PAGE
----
Indianapolis Business Journal - August 17-23, 2018
In This Issue
Do these executives have the clout to get a hate-crime law passed?
Business leaders are rallying behind a social issue they say could affect economic development.
Small events build big war chest for Riley foundation
During the past 20 years, Riley Children’s Foundation has raised $500 million, the majority of which has been spent for pediatric research and patient programs at Riley Hospital.
Hamilton Crossing, other businesses hurt by Carmel construction, road changes
As one of Hamilton Crossing Centre’s key tenants prepares to close its doors, the future of the Kite Realty development along Meridian Street in Carmel remains unclear.
Growth of Indy-based Defenders home-security company outpaces industry
The local family-run company specializing in home security and smart-home technology has grown 20 percent each of the past two years, with $600 million in revenue projected for 2018.
Carmel firm ties schools’ systems together to boost safety
Layered Solutions Inc. is helping schools enhance their mass-notification and emergency-management systems with products that could make it easier and faster to communicate in a crisis.
Calumet Specialty’s new CEO giving it second lease on life
Calumet shares now trade around $6.65, nearly double their October 2016 low but way down from October 2015, when they fetched around $27.
Q&A: Fishers firm uses plants in pods to battle food insecurity
Jonathan Paltrow is founder of Fishers-based ag-tech company Aggressively Organic, a company focused on ending food insecurity by innovating agricultural practices.
Historic downtown office building to receive $15M renovation as hotel
Located less than two blocks from Monument Circle, the 120-year-old building could reopen as early as 2019 as a millennial-friendly Aloft property.
Hogsett's plan to issue debt for road, bridge repairs draws some concern
Mayor Joe Hogsett, in introducing the 2019 city budget Monday night to the Indianapolis City-County Council, presented a plan to issue $120 million worth of debt over the next four years.
After 10 years, Greensburg's Honda plant has had broad but sometimes subtle impact
The plant employs 2,500 people—plus another 500 in a pool of temporary production workers whose numbers fluctuate depending on the company’s needs—and pays millions in taxes annually to state and local government.
EDITORIAL: Convention center must have exceptional technology
The city can’t afford to let Gen Con and other major events get away because the convention center doesn't have the technology they need to put on great shows.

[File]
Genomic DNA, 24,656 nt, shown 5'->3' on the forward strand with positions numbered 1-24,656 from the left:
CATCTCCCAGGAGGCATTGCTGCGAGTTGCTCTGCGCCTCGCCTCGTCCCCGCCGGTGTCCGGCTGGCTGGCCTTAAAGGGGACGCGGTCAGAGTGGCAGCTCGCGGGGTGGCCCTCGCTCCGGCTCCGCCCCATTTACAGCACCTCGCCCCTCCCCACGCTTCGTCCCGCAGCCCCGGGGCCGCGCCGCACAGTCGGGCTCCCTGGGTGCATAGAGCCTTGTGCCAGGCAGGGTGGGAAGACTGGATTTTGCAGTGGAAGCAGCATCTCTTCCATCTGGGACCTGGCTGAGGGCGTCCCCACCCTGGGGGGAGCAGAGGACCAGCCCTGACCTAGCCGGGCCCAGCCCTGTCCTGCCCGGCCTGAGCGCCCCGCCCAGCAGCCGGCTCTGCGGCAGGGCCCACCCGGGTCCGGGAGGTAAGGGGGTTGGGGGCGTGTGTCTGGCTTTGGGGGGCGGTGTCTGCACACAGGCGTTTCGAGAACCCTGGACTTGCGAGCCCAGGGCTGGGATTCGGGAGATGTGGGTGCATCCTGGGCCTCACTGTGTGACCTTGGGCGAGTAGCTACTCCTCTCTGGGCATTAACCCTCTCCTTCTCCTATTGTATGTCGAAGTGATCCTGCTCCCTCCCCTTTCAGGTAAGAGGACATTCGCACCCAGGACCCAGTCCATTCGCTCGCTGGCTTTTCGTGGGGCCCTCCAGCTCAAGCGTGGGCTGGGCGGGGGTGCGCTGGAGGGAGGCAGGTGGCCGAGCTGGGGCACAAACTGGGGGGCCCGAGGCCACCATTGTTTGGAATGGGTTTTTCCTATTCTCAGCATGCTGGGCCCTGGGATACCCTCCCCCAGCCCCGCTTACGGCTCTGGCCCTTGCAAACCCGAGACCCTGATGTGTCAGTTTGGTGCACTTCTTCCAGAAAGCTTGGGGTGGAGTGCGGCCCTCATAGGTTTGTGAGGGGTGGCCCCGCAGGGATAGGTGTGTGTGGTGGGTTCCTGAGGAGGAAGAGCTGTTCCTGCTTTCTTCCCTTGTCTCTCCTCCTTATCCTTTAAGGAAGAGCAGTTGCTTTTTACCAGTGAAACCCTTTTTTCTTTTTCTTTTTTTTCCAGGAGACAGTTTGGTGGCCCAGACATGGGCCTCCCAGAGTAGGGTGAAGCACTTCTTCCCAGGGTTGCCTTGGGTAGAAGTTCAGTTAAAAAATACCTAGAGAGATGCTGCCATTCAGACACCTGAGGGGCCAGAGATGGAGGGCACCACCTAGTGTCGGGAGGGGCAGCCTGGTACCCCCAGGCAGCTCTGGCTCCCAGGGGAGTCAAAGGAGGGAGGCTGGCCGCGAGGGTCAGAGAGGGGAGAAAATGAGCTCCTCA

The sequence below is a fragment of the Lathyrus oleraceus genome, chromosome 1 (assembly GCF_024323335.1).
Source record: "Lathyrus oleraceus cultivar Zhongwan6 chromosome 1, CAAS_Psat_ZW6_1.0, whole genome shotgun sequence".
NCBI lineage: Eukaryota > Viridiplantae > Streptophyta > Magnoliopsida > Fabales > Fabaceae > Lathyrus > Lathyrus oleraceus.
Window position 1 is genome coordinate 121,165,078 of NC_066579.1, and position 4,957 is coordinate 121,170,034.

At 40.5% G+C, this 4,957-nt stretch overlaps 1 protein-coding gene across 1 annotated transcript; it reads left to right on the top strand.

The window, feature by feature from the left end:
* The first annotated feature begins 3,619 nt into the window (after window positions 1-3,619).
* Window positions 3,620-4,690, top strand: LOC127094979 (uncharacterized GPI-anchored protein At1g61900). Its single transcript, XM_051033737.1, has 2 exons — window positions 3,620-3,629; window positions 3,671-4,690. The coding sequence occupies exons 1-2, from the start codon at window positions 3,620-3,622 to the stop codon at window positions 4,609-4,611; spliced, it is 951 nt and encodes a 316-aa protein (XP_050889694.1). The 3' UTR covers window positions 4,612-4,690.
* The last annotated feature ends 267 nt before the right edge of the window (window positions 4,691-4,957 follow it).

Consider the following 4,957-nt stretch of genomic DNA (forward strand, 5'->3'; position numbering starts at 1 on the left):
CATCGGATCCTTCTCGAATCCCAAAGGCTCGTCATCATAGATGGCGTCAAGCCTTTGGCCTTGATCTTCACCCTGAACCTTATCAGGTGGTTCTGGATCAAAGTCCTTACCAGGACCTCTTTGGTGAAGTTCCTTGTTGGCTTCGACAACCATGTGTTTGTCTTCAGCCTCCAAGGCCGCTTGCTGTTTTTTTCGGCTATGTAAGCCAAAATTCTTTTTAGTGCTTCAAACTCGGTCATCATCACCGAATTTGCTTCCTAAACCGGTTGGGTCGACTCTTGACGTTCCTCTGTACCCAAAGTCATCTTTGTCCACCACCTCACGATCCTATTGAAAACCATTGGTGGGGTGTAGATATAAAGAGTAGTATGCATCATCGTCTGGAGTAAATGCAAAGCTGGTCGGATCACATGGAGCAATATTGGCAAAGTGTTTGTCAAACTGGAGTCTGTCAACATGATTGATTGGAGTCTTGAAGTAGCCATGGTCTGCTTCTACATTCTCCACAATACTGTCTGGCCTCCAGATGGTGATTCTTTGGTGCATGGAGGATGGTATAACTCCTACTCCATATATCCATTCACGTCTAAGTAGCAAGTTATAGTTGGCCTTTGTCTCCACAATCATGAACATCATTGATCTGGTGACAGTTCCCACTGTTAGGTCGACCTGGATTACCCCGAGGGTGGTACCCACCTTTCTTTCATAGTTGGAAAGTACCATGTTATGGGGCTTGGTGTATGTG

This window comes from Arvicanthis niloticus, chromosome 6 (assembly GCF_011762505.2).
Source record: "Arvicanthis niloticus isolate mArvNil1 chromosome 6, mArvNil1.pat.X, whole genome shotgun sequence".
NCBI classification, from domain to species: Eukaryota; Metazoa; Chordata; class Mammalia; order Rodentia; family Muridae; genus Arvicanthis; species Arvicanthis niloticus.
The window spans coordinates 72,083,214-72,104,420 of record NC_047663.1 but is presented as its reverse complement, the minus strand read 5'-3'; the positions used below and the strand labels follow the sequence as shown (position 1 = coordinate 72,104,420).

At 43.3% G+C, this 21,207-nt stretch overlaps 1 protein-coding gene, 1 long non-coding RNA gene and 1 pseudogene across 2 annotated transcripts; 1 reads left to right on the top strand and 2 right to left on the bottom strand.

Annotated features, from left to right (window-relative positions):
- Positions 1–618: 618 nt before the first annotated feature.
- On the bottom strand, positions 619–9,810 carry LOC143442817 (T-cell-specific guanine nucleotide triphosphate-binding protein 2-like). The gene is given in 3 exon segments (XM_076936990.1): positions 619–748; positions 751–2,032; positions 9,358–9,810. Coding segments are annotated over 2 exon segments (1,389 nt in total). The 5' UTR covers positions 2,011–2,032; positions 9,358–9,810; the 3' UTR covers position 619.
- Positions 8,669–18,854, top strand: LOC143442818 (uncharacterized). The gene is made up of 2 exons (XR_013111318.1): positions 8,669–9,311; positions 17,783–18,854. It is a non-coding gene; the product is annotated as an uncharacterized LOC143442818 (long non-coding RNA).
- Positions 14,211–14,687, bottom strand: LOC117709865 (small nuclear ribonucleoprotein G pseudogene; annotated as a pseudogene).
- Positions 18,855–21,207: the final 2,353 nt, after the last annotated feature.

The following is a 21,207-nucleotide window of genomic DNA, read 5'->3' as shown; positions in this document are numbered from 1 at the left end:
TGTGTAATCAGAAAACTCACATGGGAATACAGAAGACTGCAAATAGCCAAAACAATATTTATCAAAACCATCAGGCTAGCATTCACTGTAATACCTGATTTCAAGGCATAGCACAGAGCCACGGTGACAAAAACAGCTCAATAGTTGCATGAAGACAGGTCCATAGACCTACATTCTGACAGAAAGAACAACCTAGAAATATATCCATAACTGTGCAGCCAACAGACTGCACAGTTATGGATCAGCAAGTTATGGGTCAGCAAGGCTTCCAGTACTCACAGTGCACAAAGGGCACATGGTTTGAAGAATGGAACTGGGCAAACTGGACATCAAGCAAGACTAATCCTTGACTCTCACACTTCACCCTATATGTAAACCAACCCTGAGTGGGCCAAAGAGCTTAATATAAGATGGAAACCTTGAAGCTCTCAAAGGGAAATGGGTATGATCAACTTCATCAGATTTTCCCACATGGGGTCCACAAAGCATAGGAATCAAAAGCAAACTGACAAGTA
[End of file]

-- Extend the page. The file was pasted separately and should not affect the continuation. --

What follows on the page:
NATE FELTMAN: A brain gain opportunity right before our eyes
Indiana should make it easy for foreign college students to stay here after they graduate.
Paul Halverson & Shawn Smith: Solving Indiana’s substance use crisis starts at school
Evidence-based programming in schools is one critical aspect of a comprehensive response by our city and state.
Susan Marshall: The time is now for female founders in the tech industry
When you show how you’ll make money, your gender doesn’t matter. Demonstrate that your business is scaleable and will provide a healthy return, and venture capitalists will be interested.
URBAN DESIGN: Density will lead to more thoughtful communities
Places thrive when they're designed to bring us together, not keep us apart.
Liz Malatestinic: Stereotypes lead to bad business decisions about workers
It’s important to move beyond the stereotypes and carefully examine what perks might have a lasting impact on each generation you’re hoping to keep happy in your company.
KIM: Wynn Resorts debacle highlights risk of imperial CEO
You can bet if there are narcissistic tendencies locked inside a lucky founder/CEO, fortune, fame and power will set them free.
BOHANON & CUROTT: Regulations rarely free of unintended consequences
Section 1502 of Dodd-Frank effectively stopped the flow of 3T minerals from the Democratic Republic of the Congo and reduced warlords’ income. But the story has a dark side.
Letter: Success requires setting race aside
My experience has taught me to value everyone, and truthfully, there is only one race, and it’s the human race.
Seafood restaurant taking over former Rock Bottom location on 86th Street
The new eatery is owned by Jason Wu of Columbus, Indiana, who said he believes the seafood niche is underrepresented on the north side.
Bird plans Indy return with nearly 10 times as many scooters
In its permit application with the city, scooter-rental service Bird Rides Inc. said high ridership rates it experienced last month in Indianapolis convinced it to come back with a much larger fleet of scooters.
Steak n Shake offering 'franchise partnerships' for $10,000
Indianapolis-based Steak n Shake announced a plan Monday to dramatically change its franchising model by letting "franchise partners" take over operations at company-owned restaurants.
Two more hotels planned for burgeoning Whitestown development off I-65
Once populated largely by cornfields, the landscape at the intersection of I-65 and Whitestown Parkway has exploded in recent years with retail and restaurant projects. A smattering of hotels has followed, and two more projects now are in the works.
Hoosier Lottery's private operator to get larger-than-expected incentive payment
This is the first year IGT Indiana has qualified for an incentive payment since it was hired by the lottery in 2012.
Dockside dining when vacation is not an option
There’s something soothing about hanging out near large bodies of water—especially at mealtime.
MIKE LOPRESTI: Women’s tennis pros proudly wear IU East’s colors
School in Richmond welcomes a parade of grand slam tournament champions, contenders.